A Florida activist known for his tongue-in-cheek petitions to local government agencies has asked school districts in Florida to ban the Bible.
In petitions sent to public school superintendents across the state, Chaz Stevens asked the districts to “immediately remove the Bible from the classroom, library, and any instructional material,” Stevens wrote in the documents, which were shared with NPR. “Additionally, I also seek the banishment of any book that references the Bible.”
His petitions cited a bill signed into law last month by Gov. Ron DeSantis, which lets parents object to educational materials. That bill came about after some parents complained about sexually explicit books being taught in Florida schools.
Many of those books, such as Gender Queer: A Memoir, deal with LGBTQ themes and coming out stories. DeSantis celebrated the removal of Gender Queer at a news conference after the signing of the law. It’s “a cartoon-style book with graphic images of children performing sexual acts,” he said last month. “That is wrong.”
Liberals have been critical of the legislation. After passage, the state’s Democratic leader, Lauren Book, lamented Florida’s joining “places like Russia and China, modern-day examples of what happens when free thought and free speech are tightly restricted in all levels of society, including in school.”
So, with Florida the latest flashpoint in the culture wars, Stevens decided it was time to take up arms. His target: The Bible. “My objection to the Bible being in your public schools is based on the following seven points, offered for your learned consideration,” Stevens wrote.
Stevens proceeded to question whether the Bible is age-appropriate, pointing to its “casual” references to murder, adultery, sexual immorality, and fornication. “Do we really want to teach our youth about drunken orgies?”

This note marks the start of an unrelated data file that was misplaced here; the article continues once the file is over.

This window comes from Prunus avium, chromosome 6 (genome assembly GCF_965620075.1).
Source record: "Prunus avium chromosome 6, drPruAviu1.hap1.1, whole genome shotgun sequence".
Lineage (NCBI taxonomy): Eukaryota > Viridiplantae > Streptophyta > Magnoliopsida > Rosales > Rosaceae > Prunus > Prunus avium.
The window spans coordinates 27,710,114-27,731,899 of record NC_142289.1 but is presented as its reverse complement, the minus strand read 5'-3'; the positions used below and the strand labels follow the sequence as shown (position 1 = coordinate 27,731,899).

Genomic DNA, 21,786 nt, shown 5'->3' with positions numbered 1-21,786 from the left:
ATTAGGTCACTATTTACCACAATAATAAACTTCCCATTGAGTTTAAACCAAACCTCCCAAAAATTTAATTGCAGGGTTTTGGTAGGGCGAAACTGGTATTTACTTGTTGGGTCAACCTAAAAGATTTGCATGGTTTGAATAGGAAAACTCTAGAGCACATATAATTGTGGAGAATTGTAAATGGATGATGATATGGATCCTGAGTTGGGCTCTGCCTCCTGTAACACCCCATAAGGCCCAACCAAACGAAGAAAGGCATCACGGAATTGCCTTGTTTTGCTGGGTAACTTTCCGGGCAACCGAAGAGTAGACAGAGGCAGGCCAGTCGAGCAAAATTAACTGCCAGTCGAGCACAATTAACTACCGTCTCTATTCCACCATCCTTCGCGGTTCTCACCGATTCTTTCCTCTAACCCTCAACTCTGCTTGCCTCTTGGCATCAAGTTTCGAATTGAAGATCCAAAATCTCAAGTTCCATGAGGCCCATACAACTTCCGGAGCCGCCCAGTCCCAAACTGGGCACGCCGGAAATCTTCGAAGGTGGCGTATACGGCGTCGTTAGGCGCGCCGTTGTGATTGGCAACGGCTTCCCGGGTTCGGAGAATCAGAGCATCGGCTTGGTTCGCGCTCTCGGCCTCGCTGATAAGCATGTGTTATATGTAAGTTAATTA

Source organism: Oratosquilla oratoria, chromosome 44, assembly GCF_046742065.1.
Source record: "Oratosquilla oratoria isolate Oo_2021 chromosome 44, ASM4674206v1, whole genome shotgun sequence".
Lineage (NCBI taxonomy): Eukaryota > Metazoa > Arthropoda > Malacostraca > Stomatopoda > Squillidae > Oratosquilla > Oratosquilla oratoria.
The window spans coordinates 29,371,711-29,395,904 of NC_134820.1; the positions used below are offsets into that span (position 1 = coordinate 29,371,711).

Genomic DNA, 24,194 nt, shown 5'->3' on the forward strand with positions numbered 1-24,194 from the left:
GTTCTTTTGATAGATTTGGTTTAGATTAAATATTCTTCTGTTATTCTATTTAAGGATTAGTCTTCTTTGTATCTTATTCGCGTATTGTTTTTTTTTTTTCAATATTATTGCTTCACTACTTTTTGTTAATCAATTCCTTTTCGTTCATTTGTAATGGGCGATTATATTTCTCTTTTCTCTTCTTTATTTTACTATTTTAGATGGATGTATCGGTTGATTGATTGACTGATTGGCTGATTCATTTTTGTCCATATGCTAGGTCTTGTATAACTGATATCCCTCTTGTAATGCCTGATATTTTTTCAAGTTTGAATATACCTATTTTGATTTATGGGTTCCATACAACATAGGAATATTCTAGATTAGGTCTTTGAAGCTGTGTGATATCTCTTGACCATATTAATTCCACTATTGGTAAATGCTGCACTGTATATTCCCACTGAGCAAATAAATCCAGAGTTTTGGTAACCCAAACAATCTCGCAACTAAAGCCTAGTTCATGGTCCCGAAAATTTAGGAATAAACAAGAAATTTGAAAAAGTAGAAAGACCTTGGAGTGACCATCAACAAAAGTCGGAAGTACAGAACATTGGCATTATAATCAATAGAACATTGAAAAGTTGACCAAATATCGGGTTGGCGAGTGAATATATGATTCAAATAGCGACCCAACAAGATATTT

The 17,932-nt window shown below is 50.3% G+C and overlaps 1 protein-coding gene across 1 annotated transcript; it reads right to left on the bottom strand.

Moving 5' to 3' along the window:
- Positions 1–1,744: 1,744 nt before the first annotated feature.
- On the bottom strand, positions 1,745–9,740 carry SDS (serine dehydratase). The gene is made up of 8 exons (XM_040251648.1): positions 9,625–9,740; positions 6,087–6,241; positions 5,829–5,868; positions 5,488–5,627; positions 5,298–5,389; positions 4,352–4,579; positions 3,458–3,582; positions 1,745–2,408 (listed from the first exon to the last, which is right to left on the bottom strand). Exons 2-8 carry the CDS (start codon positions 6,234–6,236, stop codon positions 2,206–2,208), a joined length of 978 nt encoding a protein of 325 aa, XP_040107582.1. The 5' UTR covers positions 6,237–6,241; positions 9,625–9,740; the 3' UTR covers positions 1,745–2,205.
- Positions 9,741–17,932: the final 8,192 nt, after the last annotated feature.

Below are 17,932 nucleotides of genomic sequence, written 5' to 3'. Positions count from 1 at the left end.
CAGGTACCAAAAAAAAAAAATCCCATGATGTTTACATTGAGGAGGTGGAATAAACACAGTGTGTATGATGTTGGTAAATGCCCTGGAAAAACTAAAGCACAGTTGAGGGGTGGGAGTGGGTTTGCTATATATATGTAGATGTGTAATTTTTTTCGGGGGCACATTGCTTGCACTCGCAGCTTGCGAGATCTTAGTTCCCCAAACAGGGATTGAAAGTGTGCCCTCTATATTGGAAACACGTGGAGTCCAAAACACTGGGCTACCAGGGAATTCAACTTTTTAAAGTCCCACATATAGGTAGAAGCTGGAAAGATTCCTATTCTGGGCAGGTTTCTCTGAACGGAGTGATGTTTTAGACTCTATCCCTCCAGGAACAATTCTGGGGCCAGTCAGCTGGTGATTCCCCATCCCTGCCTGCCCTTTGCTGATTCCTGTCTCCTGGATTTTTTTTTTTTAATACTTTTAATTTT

He also took issue with the many Biblical references to rape, bestiality, cannibalism and infanticide. “In the end, if Jimmy and Susie are curious about any of the above, they can do what everyone else does – get a room at the Motel Six and grab the Gideons,” he wrote.
The 57-year-old Deerfield Beach man says his ire was stoked after Florida lawmakers decided this month to ban 54 math books that were claimed to have incorporated topics such as critical race theory. “I love the algebras,” says Stevens, who studied applied mathematics in college. “And those Tally [Tallahassee] loons just banned a bunch of arithmetic books?”
Stevens sent the petitions as a way to point out the hypocrisy, he said. “If you want to teach morality and ethics, do you really want to turn to a book that wants you to dash babies against rocks?” he told NPR, pointing to Psalm 137:9.
Stevens, who doesn’t have any children attending Florida public schools, says he hasn’t heard back from any of the school districts yet. But his group is tracking when the emailed petitions are opened. As of late Monday, the Pasco County School District had shared the email internally 35 times, he said — and Duval County reached out to the state capital for guidance.
“My activism in the past has been wildly successful,” Stevens said. “And, I imagine, will continue on a similar trajectory.”
Stevens said he is particularly interested in drawing attention to the hypocrisy. “I don’t have the votes,” he said. “My job is merely to turn hypocrisy on itself and let the bureaucrats eat eachother for lunch.”
It’s not the first time Stevens has made waves for his activism. In 2015, he petitioned 11 South Florida municipalities to either drop the prayer that opens their city commission meetings, or let him lead a prayer in the name of Satan.
After Stevens’ requests, some Florida cities ended up dropping their moment of prayer altogether. “The satanic stare withered them down,” Stevens told the Sun Sentinel.